#MeToo And Himpathy

The word ‘himpathy’ was introduced by Cornell philosopher Kate Manne in her 2017 book Down Girl: the logic of misogyny. Himpathy refers to “the inappropriate and disproportionate sympathy powerful men often enjoy in cases of sexual assault, intimate partner violence, homicide, and other misogynistic behaviour”.

Also read: Book Review: ‘Down Girl: The Logic of Misogyny’ By Kate Manne

Himpathy is a phenomenon which is disturbingly familiar in the Indian context. Though primarily an affect or emotional state, himpathy is embedded in institutions and practices. Himpathy serves to gaslight and undermine survivor accounts. It engages in victim-blaming, premised on the rape culture rhetoric of boys will be boys. It vouches for the character of the accused. It cites incidents as one-off, or as anomalies in an otherwise remarkable career. It values the work of men over the safety (and work) of women. It raises questions like “How many years should a man suffer for his minutes of misconduct?” Himpathy makes us apathetic to the trauma which arises from having been sexually assaulted.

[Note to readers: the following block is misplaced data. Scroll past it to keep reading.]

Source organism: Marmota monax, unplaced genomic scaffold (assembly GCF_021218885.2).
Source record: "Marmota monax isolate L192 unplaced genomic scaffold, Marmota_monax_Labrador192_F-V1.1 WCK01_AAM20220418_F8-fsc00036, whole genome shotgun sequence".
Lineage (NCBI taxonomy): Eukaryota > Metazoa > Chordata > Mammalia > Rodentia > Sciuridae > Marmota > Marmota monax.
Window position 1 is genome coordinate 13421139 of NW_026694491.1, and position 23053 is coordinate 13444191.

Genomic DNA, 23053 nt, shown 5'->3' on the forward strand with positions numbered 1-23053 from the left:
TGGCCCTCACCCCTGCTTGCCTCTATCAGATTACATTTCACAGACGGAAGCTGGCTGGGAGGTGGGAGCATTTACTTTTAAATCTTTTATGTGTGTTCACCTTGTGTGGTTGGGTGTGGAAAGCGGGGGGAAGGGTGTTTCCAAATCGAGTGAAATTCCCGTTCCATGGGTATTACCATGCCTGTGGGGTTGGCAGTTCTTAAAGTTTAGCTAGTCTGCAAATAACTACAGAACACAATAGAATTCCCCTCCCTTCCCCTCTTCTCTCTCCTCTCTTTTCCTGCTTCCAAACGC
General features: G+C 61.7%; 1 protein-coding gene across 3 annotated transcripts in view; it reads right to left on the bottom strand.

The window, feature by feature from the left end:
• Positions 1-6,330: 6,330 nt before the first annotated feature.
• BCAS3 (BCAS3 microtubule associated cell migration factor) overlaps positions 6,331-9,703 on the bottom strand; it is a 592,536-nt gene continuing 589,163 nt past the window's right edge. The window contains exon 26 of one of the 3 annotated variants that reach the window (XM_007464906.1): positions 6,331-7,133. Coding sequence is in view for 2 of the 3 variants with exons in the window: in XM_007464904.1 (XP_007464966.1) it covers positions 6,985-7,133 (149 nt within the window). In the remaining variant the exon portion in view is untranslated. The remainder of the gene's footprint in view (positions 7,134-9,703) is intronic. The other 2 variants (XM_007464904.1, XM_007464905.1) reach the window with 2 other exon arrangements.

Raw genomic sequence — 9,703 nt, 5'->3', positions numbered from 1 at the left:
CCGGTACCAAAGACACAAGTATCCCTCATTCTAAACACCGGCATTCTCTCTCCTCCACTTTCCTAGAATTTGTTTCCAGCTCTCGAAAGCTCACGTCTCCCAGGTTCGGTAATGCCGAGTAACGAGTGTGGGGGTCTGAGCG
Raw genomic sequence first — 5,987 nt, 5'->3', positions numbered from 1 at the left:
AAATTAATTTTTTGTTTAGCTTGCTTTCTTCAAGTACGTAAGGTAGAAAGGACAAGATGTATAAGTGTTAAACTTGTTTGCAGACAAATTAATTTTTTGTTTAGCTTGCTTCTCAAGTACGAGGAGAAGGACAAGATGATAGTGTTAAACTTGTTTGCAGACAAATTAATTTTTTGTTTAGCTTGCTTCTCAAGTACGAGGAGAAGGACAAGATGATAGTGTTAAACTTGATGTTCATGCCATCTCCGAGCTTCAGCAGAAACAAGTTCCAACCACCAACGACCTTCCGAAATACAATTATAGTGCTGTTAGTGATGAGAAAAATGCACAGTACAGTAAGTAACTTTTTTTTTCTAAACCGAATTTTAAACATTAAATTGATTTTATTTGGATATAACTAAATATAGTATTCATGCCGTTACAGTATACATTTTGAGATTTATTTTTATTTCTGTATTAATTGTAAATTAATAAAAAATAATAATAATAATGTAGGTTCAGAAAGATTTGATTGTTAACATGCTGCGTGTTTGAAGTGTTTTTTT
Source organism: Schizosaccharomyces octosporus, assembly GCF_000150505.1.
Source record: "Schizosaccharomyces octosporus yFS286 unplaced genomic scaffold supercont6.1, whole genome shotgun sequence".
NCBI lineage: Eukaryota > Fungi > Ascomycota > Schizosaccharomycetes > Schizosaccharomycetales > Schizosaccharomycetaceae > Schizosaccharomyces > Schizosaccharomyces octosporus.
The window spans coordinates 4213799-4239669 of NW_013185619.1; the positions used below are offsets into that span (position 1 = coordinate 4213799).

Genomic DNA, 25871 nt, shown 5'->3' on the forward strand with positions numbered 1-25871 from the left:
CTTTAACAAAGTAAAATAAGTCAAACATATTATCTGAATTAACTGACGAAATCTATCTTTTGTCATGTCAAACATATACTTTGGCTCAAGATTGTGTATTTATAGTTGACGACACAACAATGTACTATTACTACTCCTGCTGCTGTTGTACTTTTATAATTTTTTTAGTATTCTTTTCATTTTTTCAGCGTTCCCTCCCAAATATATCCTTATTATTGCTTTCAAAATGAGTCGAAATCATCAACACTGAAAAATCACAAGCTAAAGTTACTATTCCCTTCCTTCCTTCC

Himpathy turns women against each other. Bahl’s wife played down Kangana’s accounts by stating that she continued to work with him on the set, and so his behaviour may not have bothered her as much. Even though MJ Akbar stepped down as minister, no substantial action has been taken against him.

Also read: #MeToo: Why Is It Hard For Men To Believe Women And Their Stories?

As long as there is himpathy, injustice will prevail. To arrive at safer workplaces for women, we must unlearn our internalised misogyny and forgo all the comfort we derive from holding on to it. We must listen to victims, trusting their accounts, and build a culture of support. We must acknowledge that sexually predatory behaviour at the workplace is indeed unacceptable, and work towards fighting it. We must respect the dignity of work, workers, and workplaces.

Featured Image Credit: Frances Murphy